How Much Selenium Does Your Horse Need?
This question occurred to me this morning as I was getting ready to go out and feed this morning. I know that selenium is a necessary trace mineral and should be part of every horse‘s diet, but how much is too much? Are there symptoms of too much selenium? What happens if my horse isn’t getting the correct amount of it?
Well, I’ve always been the type of gal to find out the answers. 🙂
Here’s why selenium is good for your horse:
- Aids in proper cell growth and function
- Improves immune system function
- Encourages healthy thyroid function
Your horse should get about 3mg of selenium per day. Ensuring that your horse gets enough selenium can prevent a deficiency that can result in one of two muscle diseases, commonly known as “tying up” and “white muscle disease.” Selenium can be obtained from hay, grain, pasture, or supplements. However, it is important that the amount of selenium per day does not exceed 3mg.
So now we know why selenium is necessary, especially in horses used for breeding or athletic purposes. But that doesn’t mean we should go and start feeding a supplement right away! Chances are your horse is getting enough selenium from the grain or hay you feed, if not from the pasture itself. It occurs naturally in soil, especially West of the Mississippi River. Also, simply providing a trace mineral block can provide a sufficient amount of selenium. Feeding too much selenium to your horse is toxic and must be avoided.
Signs of selenium toxicity in order of typical occurrence:
- Hair loss and thinning of the mane and tail
- Cracked or brittle hooves that are “sloughed off”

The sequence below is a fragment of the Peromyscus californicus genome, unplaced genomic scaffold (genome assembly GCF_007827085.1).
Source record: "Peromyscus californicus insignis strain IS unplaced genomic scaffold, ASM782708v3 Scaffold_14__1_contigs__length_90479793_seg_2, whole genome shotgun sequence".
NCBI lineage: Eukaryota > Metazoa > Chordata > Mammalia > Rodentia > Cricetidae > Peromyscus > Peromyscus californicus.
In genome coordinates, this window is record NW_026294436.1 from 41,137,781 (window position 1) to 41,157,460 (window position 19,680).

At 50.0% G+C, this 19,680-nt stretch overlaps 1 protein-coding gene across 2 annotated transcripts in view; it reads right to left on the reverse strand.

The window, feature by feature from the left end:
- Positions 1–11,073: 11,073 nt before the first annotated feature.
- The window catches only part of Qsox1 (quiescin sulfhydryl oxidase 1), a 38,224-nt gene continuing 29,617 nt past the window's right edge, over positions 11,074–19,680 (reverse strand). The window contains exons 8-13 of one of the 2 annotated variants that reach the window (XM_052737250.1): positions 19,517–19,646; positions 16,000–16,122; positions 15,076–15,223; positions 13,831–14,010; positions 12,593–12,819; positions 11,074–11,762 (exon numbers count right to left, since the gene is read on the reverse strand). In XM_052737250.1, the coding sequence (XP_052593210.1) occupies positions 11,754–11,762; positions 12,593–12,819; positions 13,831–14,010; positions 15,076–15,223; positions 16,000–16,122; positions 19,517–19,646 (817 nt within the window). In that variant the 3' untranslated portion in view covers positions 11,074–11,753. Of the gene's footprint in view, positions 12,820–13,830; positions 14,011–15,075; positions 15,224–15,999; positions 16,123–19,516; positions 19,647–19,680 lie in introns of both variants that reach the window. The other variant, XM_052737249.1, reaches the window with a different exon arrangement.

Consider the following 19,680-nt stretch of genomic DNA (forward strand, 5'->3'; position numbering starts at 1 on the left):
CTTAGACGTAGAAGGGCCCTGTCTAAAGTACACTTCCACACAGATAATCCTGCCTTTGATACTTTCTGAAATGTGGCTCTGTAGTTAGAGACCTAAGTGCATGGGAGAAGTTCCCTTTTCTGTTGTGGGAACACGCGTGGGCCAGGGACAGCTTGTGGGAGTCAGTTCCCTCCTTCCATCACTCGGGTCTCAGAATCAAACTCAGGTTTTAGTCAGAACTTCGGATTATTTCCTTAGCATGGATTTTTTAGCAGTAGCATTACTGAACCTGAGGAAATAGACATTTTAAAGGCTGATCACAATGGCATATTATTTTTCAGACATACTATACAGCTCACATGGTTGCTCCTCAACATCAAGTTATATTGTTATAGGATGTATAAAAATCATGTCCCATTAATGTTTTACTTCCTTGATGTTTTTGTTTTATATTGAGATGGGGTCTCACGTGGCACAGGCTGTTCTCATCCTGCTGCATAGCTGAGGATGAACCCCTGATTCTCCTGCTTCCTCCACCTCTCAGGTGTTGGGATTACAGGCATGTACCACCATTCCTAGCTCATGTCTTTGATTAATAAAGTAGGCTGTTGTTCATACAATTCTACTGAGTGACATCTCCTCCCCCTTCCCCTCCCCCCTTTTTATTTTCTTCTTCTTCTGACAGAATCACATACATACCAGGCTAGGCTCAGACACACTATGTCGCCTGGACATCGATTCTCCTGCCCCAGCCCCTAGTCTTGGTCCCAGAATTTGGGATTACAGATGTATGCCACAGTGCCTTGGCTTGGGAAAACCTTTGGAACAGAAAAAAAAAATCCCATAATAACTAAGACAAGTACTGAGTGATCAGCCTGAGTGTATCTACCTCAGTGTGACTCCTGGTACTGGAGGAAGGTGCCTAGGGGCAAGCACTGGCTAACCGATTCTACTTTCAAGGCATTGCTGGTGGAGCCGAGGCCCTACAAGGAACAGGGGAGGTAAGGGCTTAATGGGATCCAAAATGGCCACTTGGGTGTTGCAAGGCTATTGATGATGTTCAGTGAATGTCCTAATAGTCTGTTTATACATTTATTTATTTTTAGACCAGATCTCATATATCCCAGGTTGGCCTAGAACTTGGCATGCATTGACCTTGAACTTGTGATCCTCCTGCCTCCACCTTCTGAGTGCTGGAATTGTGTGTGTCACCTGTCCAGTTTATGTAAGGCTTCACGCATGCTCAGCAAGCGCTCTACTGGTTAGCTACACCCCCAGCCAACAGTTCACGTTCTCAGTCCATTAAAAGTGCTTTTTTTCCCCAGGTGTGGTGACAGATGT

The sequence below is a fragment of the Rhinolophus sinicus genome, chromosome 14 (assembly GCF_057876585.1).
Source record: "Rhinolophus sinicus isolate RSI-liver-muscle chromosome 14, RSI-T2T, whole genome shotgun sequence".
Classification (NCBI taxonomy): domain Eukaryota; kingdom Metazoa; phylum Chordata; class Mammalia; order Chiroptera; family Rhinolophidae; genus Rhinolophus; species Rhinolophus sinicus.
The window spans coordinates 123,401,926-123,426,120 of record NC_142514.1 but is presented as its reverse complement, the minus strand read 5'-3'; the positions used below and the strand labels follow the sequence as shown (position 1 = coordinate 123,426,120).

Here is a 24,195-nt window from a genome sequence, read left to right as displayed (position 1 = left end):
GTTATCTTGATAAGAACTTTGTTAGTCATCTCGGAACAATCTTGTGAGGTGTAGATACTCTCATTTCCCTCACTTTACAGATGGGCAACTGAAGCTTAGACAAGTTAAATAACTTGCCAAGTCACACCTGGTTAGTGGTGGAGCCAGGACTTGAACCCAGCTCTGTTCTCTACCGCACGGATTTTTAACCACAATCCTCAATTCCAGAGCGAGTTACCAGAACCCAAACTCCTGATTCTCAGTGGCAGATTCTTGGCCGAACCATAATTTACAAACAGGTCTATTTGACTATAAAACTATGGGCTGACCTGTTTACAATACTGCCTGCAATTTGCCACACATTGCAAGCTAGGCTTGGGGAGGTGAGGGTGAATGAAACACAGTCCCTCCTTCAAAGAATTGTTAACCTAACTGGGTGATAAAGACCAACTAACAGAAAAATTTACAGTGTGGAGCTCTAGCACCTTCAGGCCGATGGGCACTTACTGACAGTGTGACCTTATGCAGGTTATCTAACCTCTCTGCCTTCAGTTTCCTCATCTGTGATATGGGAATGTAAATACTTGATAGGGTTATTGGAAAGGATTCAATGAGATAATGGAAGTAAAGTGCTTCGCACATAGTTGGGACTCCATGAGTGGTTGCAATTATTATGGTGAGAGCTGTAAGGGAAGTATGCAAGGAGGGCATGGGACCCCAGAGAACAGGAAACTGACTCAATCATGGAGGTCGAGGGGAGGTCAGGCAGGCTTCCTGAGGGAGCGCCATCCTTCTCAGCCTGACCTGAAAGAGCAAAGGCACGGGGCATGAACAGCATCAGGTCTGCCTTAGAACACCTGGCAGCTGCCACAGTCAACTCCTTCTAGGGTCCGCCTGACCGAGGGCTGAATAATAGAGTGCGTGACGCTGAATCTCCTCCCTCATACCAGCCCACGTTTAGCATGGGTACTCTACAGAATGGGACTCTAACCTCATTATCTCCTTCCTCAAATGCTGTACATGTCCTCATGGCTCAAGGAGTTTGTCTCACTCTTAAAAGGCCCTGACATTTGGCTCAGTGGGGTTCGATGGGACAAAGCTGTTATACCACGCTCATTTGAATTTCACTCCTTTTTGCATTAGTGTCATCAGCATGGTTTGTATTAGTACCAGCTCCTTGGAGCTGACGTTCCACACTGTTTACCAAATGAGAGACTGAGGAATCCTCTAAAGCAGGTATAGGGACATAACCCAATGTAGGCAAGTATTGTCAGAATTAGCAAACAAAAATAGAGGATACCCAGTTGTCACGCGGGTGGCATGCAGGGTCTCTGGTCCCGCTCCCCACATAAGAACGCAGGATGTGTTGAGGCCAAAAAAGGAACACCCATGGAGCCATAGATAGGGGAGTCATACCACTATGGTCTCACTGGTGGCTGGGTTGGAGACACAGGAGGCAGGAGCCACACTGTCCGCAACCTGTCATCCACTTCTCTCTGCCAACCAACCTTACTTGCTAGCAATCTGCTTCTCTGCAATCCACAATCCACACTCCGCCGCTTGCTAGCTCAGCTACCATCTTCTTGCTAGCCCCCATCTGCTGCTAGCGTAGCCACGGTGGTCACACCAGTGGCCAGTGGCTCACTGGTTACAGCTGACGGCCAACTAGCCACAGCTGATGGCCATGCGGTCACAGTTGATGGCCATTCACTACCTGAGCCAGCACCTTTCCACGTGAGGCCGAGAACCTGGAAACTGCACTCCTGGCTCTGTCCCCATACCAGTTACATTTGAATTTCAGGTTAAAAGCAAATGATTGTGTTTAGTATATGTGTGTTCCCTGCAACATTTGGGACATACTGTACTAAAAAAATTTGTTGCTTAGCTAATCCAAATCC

- Excessive salivation
- Labored breathing or respiratory failure
- Muscle tremors
There are two kinds of selenium toxicity. Acute exposure occurs when a horse ingests a large amount of selenium at once. This may happen if a horse eats a plant that accumulates selenium. Acute exposure symptoms include garlicky breath, muscle tremors, difficultly breathing, and an abnormal gait. Chronic exposure to elevated selenium levels can lead to lameness, blindness, teeth grating, abdominal pain, paralysis, respiratory failure, and death.
If you think your horse may be suffering from selenium deficiency or toxicity, call your vet immediately. Only a licensed veterinarian can determine your horses selenium levels and advise you on whether to add or remove selenium from your horse’s diet.
Selenium is a necessary part of your horse’s diet, but it should be carefully monitored. Do you feed a selenium supplement to any of the horses in your herd?
- Selenium Health Benefits (yepthatsme.com)
- Selenium and the Brain (psychologytoday.com)
- What Is Selenium? (dietriffic.com)